Boxing Ref Mills Lane Faces Tragic Ending After Success in Ring and Courtroom
Mills Lane officiated some of the biggest matches in boxing history and is known for his stern demeanor and famous phrase to start each bout—”Let’s get it on!” Lane’s most notorious match was the night Mike Tyson decided to bite a chunk out of Evander Holyfield‘s ear. In his distinguished career, he officiated more than 100 world title bouts and retired in 1998. In 2002, he suffered a devastating stroke. Where is Mills Lane today?
Mills Lane boxes his way to multiple titles
Long before Mills Lane officiated some of boxing’s biggest matches, he learned the ropes as a competitor. He took up boxing after he joined the Marine Corps in the mid 1950s. Fighting in the welterweight division, Lane developed his own style and won the All-Far East Marine Corps championship.
Upon his departure from the Marines, Lane enrolled at the University of Nevada-Reno, where he pursued his boxing career and a degree in business He steadily improved in the ring and in 1960, he won the NCAA boxing title in the 147-pound weight class. He also competed in the U.S. Olympic Trials in San Francisco for the 1960 Summer Olympics, where he lost in the boxing semifinals.
After a successful but brief professional career including an 11-1 record, Lane gave up boxing as a competitor and started officiating in 1964. Around that same time, he also started focusing on a career in law. In 1970, Lane graduated from the University of Utah’s law school.
A year later, he refereed his first world championship boxing match between Betulio González and Erbito Salavarria for the WBC flyweight title.
Making his way up through the ranks
Mills Lane refereed his first high-profile fight in 1978, Larry Holmes vs. Ken Norton, and officiated numerous title bouts throughout the 1980s and 1990s. During that same time outside the ring, he steadily worked his way up professionally first as a deputy sheriff, then district attorney, and finally district court judge.
Despite his no-nonsense style both in the court room and the boxing ring, the smaller Lane sometimes found himself at a dramatic disadvantage when trying to handle much bigger athletes who entered the ring with bad intentions. One incident happened in the 1981 WBC Heavyweight title fight between challenger Trevor Berbick and champ Larry Holmes.
In the first round of that contest, Berbick taunted Holmes. After the closing bell, both fighters glared at each before Holmes shoved Berbick with both hands. Berbick responded by charging at Holmes, then pushed the smaller Lane who fell to the mat. It was one of the few times that happened because Lane always established his position of power before each and every fight.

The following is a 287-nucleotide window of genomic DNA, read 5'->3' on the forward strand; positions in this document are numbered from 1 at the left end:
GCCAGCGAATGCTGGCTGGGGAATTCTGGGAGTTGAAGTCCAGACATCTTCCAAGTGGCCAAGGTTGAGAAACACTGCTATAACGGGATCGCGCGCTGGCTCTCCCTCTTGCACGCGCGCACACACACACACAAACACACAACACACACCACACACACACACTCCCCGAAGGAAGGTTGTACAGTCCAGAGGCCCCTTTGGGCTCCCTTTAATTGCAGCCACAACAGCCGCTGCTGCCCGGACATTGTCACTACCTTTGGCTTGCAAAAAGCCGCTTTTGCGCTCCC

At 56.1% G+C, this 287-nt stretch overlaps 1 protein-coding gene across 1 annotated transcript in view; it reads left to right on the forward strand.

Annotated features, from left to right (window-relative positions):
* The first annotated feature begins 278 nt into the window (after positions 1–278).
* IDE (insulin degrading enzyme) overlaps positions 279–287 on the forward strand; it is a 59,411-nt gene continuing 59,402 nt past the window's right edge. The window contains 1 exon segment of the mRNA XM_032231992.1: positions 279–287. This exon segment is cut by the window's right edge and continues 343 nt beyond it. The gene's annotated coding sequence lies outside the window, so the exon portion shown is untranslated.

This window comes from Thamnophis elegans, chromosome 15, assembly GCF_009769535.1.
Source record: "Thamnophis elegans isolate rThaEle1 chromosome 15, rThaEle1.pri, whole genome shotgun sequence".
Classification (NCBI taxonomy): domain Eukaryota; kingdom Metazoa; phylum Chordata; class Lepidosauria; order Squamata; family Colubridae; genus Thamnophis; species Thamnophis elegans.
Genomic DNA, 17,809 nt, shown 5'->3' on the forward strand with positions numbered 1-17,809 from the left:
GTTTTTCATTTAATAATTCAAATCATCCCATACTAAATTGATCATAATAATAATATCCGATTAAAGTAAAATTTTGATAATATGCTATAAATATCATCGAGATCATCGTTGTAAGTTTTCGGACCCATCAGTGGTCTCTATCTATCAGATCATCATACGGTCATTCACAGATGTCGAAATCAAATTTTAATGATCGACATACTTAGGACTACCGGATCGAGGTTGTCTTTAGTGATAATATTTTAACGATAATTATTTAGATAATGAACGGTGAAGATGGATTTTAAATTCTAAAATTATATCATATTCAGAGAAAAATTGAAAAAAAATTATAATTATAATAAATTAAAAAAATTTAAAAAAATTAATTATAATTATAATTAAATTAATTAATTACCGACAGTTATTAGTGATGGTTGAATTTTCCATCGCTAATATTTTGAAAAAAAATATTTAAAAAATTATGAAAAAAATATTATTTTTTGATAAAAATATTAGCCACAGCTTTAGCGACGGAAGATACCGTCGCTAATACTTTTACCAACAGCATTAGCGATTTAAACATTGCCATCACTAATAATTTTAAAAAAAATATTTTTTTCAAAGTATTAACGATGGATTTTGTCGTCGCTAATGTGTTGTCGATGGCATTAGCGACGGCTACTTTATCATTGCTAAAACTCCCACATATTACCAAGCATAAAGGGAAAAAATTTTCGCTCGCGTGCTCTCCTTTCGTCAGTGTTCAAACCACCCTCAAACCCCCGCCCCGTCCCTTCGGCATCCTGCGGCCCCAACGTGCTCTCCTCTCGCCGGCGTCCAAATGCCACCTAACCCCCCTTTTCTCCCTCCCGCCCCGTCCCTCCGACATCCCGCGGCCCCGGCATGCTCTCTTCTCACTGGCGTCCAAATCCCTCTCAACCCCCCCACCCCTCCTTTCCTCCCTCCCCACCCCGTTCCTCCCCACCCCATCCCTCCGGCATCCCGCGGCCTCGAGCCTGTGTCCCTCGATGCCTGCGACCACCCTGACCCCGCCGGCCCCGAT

Mills Lane and the Tyson-Holyfield “bite fight”
On June 28, 1997, Lane would become known throughout the sports world when he officiated the much-anticipated Mike Tyson-Evander Holyfield rematch. Lane wasn’t originally scheduled to referee the match but was called in as a late replacement when Tyson’s camp protested the original selection of Mitch Halpern, who had officiated the first fight months earlier.
The third round started ominously when Lane had to send Tyson back to his corner after coming out without a mouthpiece. Once the round started, the two heavyweights battled, exchanging repeated blows with one another. With less than a minute remaining, Holyfield unexpectedly started jumping in circles and screaming in pain. Not sure of what had happened, Lane intervened by sending Tyson to a neutral corner and calling for a time-out.
Once Lane learned what had happened, he debated what to do. The fight was delayed several minutes. When the ring-side doctor confirmed Holyfield was okay to continue, Lane told Tyson and his team he was deducting two points. When Tyson’s corner protested, saying Holyfield’s bleeding ear was the result of a punch, Lane retorted, “B-llshit.”
The fight resumed, and seconds later Tyson proceeded to bite Holyfield’s other ear. After the round ended and Lane learned about the second bite, he immediately disqualified Tyson.
Following the fight, Lane’s shirt was soaked with blood from the incident. When approached by a memorabilia collector, he sold it to him on the spot for $200. He later said he should have held out for more money but didn’t think about it at the time.
Where is Mills Lane today?
In 1998, Lane retired from boxing and his job as a Washoe County judge. He didn’t stay idle for long. Soon after he starred in his own syndicated television show, Judge Mills Lane, in which he issued rulings in his familiar raspy voice.
Unfortunately, in 2002, Lane suffered a debilitating stroke at home. With no one in his family around at the time of the incident, Lane lay on the floor of his home for an undetermined amount of time. It could have been a few hours or few days. To this day, no one is sure.
The resulting damage has made it challenging for him to move, and impossible to speak. Despite his declining condition, he’s attended various ceremonies through the years in his honor, including Washoe County officials naming the courthouse after him. In June of 2013, Mills Lane was inducted into the International Boxing Hall of Fame. In August of that same year, he was inducted into the Nevada Boxing Hall of Fame.
Mills Lane will forever be remembered for his no-nonsense approach and how he handled some of boxing’s biggest matches including the infamous Tyson-Holyfield fight. And for his famous saying—let’s get it on!